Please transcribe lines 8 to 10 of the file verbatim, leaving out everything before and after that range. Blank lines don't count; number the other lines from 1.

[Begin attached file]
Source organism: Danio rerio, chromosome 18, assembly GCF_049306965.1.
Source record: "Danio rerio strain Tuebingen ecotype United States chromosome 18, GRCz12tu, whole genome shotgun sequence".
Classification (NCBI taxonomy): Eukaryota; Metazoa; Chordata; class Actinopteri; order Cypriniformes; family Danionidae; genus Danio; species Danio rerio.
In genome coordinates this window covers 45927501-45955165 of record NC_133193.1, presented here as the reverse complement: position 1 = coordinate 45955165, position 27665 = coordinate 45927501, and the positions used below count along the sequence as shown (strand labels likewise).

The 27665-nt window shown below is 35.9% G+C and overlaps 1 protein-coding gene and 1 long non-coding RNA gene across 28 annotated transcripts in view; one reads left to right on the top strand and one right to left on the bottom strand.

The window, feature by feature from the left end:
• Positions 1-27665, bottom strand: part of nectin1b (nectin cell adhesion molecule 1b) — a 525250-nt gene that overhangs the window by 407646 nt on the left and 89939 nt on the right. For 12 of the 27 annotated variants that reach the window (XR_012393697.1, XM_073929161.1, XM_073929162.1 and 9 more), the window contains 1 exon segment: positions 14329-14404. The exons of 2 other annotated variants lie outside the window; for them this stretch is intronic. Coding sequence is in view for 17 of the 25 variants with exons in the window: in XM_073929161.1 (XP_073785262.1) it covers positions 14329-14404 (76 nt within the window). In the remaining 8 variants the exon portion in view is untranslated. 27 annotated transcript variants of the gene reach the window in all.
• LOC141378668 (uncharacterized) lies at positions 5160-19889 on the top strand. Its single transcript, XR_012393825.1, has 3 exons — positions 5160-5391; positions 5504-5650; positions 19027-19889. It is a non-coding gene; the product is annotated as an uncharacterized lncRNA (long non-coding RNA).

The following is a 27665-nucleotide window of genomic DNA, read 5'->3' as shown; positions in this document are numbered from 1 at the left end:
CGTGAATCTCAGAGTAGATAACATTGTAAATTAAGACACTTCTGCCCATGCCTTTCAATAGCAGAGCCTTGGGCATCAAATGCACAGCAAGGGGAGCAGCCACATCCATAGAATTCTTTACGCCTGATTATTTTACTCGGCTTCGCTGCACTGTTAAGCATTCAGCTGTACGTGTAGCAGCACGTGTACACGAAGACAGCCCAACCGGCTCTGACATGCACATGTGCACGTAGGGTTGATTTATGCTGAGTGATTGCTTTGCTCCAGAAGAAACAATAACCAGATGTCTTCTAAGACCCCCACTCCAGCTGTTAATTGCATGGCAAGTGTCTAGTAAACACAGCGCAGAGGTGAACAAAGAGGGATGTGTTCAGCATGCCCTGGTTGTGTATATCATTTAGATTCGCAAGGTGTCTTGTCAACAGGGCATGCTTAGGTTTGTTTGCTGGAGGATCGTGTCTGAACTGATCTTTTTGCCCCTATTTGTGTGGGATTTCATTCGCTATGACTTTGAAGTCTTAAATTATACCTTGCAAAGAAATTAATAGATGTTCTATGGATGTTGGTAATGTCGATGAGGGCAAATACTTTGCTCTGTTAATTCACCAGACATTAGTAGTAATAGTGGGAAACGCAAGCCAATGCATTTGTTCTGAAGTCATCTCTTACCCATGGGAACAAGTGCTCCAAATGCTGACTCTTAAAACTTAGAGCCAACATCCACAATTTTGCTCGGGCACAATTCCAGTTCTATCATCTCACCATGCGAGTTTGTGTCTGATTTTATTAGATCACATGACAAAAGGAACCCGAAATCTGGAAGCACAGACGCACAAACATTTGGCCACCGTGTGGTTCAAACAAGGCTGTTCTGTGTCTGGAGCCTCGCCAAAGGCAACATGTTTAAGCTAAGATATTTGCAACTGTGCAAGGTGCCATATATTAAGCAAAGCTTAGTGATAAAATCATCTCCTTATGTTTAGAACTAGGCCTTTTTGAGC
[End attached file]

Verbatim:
• LOC141378668 (uncharacterized) lies at positions 5160-19889 on the top strand. Its single transcript, XR_012393825.1, has 3 exons — positions 5160-5391; positions 5504-5650; positions 19027-19889. It is a non-coding gene; the product is annotated as an uncharacterized lncRNA (long non-coding RNA).

The following is a 27665-nucleotide window of genomic DNA, read 5'->3' as shown; positions in this document are numbered from 1 at the left end:
CGTGAATCTCAGAGTAGATAACATTGTAAATTAAGACACTTCTGCCCATGCCTTTCAATAGCAGAGCCTTGGGCATCAAATGCACAGCAAGGGGAGCAGCCACATCCATAGAATTCTTTACGCCTGATTATTTTACTCGGCTTCGCTGCACTGTTAAGCATTCAGCTGTACGTGTAGCAGCACGTGTACACGAAGACAGCCCAACCGGCTCTGACATGCACATGTGCACGTAGGGTTGATTTATGCTGAGTGATTGCTTTGCTCCAGAAGAAACAATAACCAGATGTCTTCTAAGACCCCCACTCCAGCTGTTAATTGCATGGCAAGTGTCTAGTAAACACAGCGCAGAGGTGAACAAAGAGGGATGTGTTCAGCATGCCCTGGTTGTGTATATCATTTAGATTCGCAAGGTGTCTTGTCAACAGGGCATGCTTAGGTTTGTTTGCTGGAGGATCGTGTCTGAACTGATCTTTTTGCCCCTATTTGTGTGGGATTTCATTCGCTATGACTTTGAAGTCTTAAATTATACCTTGCAAAGAAATTAATAGATGTTCTATGGATGTTGGTAATGTCGATGAGGGCAAATACTTTGCTCTGTTAATTCACCAGACATTAGTAGTAATAGTGGGAAACGCAAGCCAATGCATTTGTTCTGAAGTCATCTCTTACCCATGGGAACAAGTGCTCCAAATGCTGACTCTTAAAACTTAGAGCCAACATCCACAATTTTGCTCGGGCACAATTCCAGTTCTATCATCTCACCATGCGAGTTTGTGTCTGATTTTATTAGATCACATGACAAAAGGAACCCGAAATCTGGAAGCACAGACGCACAAACATTTGGCCACCGTGTGGTTCAAACAAGGCTGTTCTGTGTCTGGAGCCTCGCCAAAGGCAACATGTTTAAGCTAAGATATTTGCAACTGTGCAAGGTGCCATATATTAAGCAAAGCTTAGTGATAAAATCATCTCCTTATGTTTAGAACTAGGCCTTTTTGAGC